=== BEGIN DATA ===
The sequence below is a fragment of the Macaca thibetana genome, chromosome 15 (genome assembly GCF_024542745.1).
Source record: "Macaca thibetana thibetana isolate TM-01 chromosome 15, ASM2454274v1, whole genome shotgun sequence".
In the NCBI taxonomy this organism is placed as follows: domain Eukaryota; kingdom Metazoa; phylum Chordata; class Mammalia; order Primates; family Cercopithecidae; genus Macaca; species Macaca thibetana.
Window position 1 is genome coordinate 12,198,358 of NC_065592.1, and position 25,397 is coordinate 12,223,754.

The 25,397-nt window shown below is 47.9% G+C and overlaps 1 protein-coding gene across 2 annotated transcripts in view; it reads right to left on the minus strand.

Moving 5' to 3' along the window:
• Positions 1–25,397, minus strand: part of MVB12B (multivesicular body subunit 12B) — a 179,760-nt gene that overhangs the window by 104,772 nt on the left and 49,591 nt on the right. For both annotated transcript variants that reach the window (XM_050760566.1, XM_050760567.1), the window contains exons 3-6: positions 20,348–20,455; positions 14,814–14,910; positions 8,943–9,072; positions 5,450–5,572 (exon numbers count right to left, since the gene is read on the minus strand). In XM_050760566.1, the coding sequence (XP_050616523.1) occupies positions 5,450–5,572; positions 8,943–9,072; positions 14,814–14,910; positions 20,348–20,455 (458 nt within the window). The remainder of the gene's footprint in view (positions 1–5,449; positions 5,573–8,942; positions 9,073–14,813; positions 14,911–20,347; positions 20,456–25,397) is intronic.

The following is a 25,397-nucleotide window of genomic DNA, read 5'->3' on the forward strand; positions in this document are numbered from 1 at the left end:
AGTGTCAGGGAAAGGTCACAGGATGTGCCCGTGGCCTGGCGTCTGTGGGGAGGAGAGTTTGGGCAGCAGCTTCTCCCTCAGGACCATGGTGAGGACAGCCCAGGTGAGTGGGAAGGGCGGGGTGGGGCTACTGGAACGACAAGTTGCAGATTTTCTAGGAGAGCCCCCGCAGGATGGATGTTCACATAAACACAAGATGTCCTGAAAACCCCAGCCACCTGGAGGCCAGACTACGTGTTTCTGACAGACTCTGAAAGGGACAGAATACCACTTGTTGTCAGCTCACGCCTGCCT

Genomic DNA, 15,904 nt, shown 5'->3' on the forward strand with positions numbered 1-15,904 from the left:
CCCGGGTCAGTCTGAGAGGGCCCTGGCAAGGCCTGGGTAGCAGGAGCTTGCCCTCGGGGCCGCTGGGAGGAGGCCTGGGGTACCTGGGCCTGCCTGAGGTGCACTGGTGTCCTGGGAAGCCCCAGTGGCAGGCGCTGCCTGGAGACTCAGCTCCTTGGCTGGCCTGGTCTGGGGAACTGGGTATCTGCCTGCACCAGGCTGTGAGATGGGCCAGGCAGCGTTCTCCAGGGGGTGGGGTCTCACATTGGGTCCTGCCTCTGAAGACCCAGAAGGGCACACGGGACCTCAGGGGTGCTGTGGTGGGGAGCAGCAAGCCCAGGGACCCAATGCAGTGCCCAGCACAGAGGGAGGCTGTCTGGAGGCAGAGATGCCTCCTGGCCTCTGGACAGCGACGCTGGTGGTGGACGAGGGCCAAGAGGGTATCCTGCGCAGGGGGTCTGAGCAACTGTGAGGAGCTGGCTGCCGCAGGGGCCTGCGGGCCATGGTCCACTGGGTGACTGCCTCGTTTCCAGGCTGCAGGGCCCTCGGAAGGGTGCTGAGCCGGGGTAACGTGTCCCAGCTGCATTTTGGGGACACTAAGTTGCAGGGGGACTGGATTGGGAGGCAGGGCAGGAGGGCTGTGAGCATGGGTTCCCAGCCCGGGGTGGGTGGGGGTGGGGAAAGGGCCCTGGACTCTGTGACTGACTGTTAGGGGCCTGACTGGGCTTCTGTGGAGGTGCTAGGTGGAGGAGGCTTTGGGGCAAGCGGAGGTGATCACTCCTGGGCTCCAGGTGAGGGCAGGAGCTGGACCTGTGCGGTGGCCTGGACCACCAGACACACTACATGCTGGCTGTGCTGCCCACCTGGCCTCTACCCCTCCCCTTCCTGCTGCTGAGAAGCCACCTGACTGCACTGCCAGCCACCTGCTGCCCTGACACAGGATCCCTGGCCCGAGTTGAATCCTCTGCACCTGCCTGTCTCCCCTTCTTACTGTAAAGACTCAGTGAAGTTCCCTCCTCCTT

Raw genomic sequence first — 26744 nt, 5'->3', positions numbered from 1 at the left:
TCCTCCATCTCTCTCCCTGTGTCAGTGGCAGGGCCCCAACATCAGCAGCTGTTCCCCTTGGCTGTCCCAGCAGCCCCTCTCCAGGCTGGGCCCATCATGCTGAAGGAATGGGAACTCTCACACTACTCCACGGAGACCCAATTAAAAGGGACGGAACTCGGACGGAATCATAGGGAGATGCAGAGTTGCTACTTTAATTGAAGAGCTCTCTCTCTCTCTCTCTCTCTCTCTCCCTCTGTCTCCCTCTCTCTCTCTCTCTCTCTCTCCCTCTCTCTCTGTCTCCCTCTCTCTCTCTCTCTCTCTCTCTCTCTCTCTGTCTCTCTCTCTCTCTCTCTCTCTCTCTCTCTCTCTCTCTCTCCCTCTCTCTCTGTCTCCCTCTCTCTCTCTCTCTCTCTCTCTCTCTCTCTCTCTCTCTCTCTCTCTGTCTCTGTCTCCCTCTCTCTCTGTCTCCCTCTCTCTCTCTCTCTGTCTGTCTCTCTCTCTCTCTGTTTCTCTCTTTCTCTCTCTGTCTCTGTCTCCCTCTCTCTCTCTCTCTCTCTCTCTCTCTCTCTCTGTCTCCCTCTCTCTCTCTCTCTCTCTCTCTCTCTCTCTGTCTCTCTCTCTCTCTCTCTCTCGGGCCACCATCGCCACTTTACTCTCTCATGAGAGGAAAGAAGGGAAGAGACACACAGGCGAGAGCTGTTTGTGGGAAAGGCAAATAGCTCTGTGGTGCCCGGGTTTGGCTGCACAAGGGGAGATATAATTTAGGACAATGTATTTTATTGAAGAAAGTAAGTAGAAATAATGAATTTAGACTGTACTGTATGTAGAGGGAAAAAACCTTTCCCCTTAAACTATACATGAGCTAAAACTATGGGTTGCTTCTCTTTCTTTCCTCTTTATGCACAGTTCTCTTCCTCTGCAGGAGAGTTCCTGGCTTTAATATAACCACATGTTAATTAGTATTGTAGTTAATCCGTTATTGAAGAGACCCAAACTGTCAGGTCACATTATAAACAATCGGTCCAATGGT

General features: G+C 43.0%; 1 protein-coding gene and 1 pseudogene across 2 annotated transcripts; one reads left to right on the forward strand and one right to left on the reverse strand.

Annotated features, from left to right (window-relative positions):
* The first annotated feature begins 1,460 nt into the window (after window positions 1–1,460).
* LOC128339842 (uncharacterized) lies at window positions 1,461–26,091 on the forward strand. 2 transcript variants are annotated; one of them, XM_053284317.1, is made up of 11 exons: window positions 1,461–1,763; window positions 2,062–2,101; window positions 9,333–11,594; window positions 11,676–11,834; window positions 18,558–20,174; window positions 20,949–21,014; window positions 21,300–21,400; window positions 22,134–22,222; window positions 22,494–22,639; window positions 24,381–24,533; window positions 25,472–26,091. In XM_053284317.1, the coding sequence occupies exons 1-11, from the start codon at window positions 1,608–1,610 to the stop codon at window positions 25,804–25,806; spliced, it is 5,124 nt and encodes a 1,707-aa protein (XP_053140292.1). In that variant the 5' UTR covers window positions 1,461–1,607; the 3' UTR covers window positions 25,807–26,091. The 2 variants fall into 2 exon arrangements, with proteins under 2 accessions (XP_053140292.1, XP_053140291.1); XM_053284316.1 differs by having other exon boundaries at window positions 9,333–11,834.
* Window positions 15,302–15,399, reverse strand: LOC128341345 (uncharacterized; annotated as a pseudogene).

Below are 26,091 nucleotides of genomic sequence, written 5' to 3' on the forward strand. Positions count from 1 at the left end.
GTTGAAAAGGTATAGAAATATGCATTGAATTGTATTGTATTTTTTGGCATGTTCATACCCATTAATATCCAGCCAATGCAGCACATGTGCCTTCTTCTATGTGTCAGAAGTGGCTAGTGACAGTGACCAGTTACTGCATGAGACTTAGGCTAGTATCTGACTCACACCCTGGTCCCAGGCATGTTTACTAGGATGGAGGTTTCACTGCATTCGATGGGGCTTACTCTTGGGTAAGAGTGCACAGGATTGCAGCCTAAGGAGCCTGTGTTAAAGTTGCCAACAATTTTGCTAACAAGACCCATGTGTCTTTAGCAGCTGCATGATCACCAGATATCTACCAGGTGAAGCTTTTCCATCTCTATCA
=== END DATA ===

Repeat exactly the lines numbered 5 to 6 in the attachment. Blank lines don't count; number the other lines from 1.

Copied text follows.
The 25,397-nt window shown below is 47.9% G+C and overlaps 1 protein-coding gene across 2 annotated transcripts in view; it reads right to left on the minus strand.

Moving 5' to 3' along the window: